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NISEE: National Information Service for...
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Screenshot The National Information Service for Earthquake Engineering (NISEE) has a huge collection of earthquake data and images for researchers or anyone with a passing interest in these destructive forces. Operated at the University of California, Berkeley, the site has ten "eBooks" that range in topic from introductory earthquake engineering to earthquake risk-reduction measures. A giant database is given on the site with over 100,000 abstracts of research papers and reports. The Structural Engineering Slide Library has many fascinating pictures of notable modern buildings, and the Kozak Historical Image Collection shows artist renderings of many earthquakes that date back over 2,000 years.
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Teach Online Safety
According to a report by the Pew Research Center published in late 2014, the frequency and severity of cyber attacks are increasing quickly - and they are...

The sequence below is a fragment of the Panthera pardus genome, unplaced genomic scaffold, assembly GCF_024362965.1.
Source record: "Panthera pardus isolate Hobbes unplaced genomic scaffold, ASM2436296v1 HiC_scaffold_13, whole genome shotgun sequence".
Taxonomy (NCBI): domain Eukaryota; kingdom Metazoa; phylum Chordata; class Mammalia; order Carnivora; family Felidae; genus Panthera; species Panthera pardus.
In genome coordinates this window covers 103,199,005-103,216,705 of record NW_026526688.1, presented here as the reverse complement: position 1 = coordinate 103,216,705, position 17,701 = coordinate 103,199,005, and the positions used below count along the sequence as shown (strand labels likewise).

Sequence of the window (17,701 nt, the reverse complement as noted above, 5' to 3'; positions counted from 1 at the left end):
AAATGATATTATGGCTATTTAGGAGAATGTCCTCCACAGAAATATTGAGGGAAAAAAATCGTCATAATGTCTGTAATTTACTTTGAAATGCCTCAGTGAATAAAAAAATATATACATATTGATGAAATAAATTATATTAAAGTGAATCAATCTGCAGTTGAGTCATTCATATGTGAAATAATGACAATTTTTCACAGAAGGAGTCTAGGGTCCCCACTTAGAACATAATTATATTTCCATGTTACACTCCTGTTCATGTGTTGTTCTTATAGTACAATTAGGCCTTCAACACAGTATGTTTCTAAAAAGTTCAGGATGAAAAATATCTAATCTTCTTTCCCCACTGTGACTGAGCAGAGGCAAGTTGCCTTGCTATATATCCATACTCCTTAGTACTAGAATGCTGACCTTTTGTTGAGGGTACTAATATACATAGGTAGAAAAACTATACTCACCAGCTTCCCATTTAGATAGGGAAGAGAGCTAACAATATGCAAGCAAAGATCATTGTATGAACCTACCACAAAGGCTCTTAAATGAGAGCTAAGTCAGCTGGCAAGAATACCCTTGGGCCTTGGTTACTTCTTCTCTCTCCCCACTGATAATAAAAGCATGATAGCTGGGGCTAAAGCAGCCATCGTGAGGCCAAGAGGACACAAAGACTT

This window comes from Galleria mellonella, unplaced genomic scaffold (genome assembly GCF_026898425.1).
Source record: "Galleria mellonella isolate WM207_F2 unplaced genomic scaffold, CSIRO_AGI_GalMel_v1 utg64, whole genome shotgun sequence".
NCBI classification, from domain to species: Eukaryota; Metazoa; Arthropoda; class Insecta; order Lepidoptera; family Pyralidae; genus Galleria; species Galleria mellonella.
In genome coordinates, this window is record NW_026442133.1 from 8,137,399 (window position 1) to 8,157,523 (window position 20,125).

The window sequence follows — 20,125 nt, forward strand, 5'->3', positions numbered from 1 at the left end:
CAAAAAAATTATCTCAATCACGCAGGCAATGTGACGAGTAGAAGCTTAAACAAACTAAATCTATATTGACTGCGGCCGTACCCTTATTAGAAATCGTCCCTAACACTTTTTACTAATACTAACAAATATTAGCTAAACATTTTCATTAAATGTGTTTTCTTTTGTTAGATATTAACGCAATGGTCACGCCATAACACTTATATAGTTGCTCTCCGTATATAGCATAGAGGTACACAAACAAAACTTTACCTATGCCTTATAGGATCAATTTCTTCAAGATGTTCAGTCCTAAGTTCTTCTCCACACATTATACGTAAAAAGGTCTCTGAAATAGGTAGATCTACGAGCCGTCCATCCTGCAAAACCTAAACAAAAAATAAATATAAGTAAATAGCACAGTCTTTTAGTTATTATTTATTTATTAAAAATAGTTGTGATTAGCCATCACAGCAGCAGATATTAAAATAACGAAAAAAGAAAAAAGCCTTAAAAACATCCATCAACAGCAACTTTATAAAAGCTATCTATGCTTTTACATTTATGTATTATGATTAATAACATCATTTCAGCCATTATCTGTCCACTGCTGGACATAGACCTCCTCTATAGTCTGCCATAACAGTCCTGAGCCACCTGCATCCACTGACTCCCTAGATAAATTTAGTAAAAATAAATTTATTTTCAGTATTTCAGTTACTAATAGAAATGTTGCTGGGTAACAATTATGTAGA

Virtual Textbook of Organic...
William H. Reusch, emeritus professor at Michigan State University, published his Introduction to Organic Chemistry in 1977. Readers may purchase it for a list...
A Simple Plan: E.L. Trudeau, the...
The University at Buffalo's National Center for Case Study Teaching in Science is a well-known resource in the promotion, development, and dissemination of case...
Garbology
This excellent, interactive site, which won a Webby Award and an award from the American Association of School Librarians, takes students on a journey - into...
NREL: Workforce Development &...
The National Renewable Energy Laboratory (NREL) has assembled an impressive array of educational resources for teachers working with elementary, middle, and...



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AMSER is a portal of educational resources and services built specifically for use by those in Community and Technical Colleges but free for anyone to use.

AMSER is funded by the National Science Foundation as part of the National Science Digital Library, and is being created by a team of project partners led by Internet Scout.
Aluminum collision balls.
Drawing tools for mathematics.
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The AMSER Quarterly was recently featured on Maria Anderson's Teaching College Math blog. Maria Anderson is a math instructor at Muskegon Community College, to read her math blog as well as her contribution to the Quarterly click here. For more issues of the AMSER Quarterly click here.


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